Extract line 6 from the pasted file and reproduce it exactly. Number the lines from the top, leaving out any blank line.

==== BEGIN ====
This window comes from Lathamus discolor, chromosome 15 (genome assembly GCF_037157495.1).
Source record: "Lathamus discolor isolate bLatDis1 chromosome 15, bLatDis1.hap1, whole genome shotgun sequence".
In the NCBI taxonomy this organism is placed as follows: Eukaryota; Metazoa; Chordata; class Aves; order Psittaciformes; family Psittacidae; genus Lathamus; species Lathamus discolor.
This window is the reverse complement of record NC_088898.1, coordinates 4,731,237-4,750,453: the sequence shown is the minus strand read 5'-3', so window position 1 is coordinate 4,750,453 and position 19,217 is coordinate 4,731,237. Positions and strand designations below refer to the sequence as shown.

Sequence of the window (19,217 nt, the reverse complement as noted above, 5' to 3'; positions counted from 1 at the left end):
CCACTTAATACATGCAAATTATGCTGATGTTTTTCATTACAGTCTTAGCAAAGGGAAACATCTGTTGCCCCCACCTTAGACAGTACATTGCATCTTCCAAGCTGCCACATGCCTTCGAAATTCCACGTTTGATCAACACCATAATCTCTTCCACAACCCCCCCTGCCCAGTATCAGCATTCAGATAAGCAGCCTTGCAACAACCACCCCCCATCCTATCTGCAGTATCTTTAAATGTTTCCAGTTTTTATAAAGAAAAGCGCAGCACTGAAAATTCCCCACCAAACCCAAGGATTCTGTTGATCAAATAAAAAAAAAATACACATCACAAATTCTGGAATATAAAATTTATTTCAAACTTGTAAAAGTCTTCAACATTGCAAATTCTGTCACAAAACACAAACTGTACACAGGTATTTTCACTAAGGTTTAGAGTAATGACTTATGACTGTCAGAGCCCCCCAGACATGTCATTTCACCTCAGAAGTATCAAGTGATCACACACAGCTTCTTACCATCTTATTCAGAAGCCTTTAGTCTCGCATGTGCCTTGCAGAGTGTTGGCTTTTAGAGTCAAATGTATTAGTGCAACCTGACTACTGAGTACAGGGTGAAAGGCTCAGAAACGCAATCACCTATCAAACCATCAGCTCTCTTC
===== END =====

CCACTTAATACATGCAAATTATGCTGATGTTTTTCATTACAGTCTTAGCAAAGGGAAACATCTGTTGCCCCCACCTTAGACAGTACATTGCATCTTCCAAGCTGCCACATGCCTTCGAAATTCCACGTTTGATCAACACCATAATCTCTTCCACAACCCCCCCTGCCCAGTATCAGCATTCAGATAAGCAGCCTTGCAACAACCACCCCCCATCCTATCTGCAGTATCTTTAAATGTTTCCAGTTTTTATAAAGAAAAGCGCAGCACTGAAAATTCCCCACCAAACCCAAGGATTCTGTTGATCAAATAAAAAAAAAATACACATCACAAATTCTGGAATATAAAATTTATTTCAAACTTGTAAAAGTCTTCAACATTGCAAATTCTGTCACAAAACACAAACTGTACACAGGTATTTTCACTAAGGTTTAGAGTAATGACTTATGACTGTCAGAGCCCCCCAGACATGTCATTTCACCTCAGAAGTATCAAGTGATCACACACAGCTTCTTACCATCTTATTCAGAAGCCTTTAGTCTCGCATGTGCCTTGCAGAGTGTTGGCTTTTAGAGTCAAATGTATTAGTGCAACCTGACTACTGAGTACAGGGTGAAAGGCTCAGAAACGCAATCACCTATCAAACCATCAGCTCTCTTC